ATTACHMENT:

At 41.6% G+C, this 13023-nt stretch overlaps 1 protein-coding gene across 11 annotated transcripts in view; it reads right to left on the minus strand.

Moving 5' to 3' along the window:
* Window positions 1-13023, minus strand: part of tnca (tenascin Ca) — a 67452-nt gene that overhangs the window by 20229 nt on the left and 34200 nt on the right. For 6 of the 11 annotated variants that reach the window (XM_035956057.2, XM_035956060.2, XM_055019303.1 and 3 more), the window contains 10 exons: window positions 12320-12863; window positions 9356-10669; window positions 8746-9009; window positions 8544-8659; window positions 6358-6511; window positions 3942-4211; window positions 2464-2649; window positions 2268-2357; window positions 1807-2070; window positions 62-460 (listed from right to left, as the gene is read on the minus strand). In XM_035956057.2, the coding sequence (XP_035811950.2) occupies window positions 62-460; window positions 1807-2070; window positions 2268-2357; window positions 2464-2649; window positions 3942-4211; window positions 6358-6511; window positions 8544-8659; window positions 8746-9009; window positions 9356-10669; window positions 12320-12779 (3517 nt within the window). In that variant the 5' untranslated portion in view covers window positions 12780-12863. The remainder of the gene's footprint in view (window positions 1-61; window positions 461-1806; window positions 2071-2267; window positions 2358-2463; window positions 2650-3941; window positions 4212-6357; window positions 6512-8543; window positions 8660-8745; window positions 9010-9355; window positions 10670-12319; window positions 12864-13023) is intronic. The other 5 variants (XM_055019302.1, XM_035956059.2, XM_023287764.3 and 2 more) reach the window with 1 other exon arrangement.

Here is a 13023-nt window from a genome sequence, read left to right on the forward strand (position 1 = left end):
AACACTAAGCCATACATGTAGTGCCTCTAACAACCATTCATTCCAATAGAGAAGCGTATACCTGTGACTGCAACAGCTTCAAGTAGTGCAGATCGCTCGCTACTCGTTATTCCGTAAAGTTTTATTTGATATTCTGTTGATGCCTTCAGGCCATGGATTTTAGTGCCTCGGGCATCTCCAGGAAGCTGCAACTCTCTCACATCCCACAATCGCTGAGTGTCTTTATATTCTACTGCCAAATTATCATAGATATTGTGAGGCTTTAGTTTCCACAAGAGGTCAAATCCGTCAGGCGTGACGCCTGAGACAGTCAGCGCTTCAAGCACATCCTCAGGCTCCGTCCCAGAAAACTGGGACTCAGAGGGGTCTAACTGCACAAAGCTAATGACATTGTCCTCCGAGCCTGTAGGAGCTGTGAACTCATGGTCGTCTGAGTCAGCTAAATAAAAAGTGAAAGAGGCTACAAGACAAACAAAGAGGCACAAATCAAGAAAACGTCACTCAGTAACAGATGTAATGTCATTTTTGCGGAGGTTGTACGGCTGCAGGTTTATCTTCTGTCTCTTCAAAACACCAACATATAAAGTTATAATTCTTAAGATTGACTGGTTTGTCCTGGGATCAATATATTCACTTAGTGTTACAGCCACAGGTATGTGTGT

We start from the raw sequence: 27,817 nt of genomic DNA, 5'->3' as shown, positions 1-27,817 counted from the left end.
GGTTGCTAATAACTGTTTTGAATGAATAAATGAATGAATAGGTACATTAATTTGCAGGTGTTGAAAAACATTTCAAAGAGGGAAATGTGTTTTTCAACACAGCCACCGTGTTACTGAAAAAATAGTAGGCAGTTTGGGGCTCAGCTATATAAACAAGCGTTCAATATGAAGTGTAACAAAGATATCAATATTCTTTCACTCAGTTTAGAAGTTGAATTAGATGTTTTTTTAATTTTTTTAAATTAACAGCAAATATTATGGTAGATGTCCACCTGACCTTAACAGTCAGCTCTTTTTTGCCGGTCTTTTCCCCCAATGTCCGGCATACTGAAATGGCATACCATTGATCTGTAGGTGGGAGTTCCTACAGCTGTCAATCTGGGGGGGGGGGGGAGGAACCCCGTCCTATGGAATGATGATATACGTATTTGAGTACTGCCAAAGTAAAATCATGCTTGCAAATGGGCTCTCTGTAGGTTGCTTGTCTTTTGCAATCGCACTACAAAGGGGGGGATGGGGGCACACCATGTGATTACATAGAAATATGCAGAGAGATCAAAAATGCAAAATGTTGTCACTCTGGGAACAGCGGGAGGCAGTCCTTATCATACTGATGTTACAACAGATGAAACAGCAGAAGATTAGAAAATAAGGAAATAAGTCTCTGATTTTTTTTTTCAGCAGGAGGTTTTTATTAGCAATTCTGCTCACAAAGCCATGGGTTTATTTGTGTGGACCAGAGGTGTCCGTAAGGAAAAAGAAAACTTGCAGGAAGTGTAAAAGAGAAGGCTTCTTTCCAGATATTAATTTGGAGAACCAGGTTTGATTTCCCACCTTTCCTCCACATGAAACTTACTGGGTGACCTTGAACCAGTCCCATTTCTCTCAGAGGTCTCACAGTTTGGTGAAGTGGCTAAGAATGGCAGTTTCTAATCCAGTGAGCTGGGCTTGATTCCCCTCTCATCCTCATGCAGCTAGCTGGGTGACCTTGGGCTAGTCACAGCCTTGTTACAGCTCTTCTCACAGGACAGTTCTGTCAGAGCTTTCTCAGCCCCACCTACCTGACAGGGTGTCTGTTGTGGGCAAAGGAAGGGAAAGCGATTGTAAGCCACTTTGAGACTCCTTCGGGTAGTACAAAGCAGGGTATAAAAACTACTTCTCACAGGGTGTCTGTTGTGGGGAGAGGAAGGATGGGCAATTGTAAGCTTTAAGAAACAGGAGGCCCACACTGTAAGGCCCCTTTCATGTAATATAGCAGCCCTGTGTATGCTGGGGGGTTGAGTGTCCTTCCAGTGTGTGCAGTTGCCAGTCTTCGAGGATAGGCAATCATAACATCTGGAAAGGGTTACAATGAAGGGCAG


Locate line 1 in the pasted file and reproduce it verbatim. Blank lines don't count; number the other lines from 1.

At 41.6% G+C, this 13023-nt stretch overlaps 1 protein-coding gene across 11 annotated transcripts in view; it reads right to left on the minus strand.